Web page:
They know how to make road safety ad’s in New Zealand. First they produced this series of cautionary, but essentially light-hearted warnings about the dangers of driving after smoking dope.
The verbatim account of shopkeepers presented with customers with the munchies is particularly funny, until you realise these people are about to get into a ton of metal and potentially drive it at speeds of up to 80 mph.
But the country’s latest advert shifts gear entirely, and is quite awkwardly moving. It involves a sober, responsible driver, with his young son in the back of the vehicle, pulling out at a T-junction, having misread the speed of an oncoming car.
The film then stops time, and allows each driver to discuss the rights and wrongs of the collision, and how it might have been avoided, before returning to real time, and allowing the crash to take its course.
The remarkable thing about it, in some ways, is that it acknowledges the possibility of accident – now a dirty word in road safety campaigning, where all incidents must be “crashes” or “collisions”, and that someone must always be to blame.
Even so, the point of the film, of course, is to emphasise that this particular collision was avoidable and that, therefore, someone is always to blame. But the force of this ad is that, in the scenario depicted, both drivers are at fault.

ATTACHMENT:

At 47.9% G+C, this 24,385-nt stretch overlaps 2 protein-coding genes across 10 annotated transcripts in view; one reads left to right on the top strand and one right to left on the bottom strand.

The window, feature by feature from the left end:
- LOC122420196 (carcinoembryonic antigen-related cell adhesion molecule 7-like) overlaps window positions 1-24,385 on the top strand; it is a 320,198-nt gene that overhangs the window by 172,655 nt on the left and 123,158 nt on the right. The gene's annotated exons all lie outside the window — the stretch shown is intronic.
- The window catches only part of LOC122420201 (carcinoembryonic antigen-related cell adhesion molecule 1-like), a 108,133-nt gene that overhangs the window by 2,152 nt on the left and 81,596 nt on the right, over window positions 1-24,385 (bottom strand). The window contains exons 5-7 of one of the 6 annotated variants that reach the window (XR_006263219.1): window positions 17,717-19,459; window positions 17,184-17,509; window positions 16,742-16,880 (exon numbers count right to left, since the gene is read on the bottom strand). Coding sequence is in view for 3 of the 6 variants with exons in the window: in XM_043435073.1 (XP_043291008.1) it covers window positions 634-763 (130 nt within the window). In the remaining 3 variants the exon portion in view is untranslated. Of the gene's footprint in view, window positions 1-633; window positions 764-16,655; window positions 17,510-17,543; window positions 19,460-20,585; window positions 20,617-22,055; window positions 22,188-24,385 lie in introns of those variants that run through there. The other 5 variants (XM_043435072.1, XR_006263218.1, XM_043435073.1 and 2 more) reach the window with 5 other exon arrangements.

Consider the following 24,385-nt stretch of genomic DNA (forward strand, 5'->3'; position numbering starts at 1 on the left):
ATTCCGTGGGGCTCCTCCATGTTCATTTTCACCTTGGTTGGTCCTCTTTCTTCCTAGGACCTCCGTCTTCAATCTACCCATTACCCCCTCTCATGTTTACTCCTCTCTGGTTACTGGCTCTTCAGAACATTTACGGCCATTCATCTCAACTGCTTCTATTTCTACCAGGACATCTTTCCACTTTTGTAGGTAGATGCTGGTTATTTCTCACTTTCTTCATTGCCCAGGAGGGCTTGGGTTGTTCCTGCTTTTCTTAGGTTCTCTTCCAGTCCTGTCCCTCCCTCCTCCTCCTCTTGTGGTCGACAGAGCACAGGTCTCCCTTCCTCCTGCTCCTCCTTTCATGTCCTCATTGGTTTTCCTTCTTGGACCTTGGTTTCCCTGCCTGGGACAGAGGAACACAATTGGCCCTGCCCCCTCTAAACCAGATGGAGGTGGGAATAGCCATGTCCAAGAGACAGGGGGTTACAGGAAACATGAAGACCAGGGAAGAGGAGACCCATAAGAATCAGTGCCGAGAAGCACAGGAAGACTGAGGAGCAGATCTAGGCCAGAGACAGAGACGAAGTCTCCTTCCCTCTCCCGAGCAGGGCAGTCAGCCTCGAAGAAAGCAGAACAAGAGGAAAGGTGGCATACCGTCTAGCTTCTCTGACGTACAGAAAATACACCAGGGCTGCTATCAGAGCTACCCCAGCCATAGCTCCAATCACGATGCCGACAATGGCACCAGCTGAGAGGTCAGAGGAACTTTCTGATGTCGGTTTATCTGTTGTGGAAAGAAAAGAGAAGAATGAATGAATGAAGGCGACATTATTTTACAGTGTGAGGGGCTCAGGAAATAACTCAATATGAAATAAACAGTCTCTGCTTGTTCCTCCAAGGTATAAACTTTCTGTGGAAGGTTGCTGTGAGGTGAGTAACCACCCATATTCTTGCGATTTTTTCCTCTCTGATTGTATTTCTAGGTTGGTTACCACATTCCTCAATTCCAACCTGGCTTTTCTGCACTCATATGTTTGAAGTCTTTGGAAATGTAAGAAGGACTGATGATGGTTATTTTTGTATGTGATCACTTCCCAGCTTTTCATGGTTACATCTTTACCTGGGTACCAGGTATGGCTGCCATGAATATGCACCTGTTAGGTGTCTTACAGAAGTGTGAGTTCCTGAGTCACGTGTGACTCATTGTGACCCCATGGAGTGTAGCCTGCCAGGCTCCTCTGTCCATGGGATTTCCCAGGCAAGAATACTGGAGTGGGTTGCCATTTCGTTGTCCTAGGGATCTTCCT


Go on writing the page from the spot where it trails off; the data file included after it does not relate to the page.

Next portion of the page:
One has made a silly, but honest, mistake by pulling out without seeing a vehicle approaching; the other, thinking he’s on a clear straight road, is going too fast to stop the crash which has now become inevitable.
The tagline printed at the end of the advertisement “Other people make mistakes”, eloquently makes the point that averting tragedy is not just about being technically in the right, but about driving in a way that anticipates the behaviour of others. We’ve all been guilty of a moment’s inattention, a slightly reckless lane change, a bid to beat the lights; those judgments, this ad reminds us, could cost lives.
One of the reasons that the ad works so well is that it mirrors the experience of anyone who has been involved in a collision. The cliché that time seems to slow, and that the details of an accident are very clear to those involved after the event, are well documented in scientific literature (though whether it is a function of memory after traumatic events, or a speeding-up of perception in moments of stress is still hotly disputed amongst neuroscientists).
Either way, you tend to wish everything could have been different – which is exactly what the advertisement wants drivers to think about.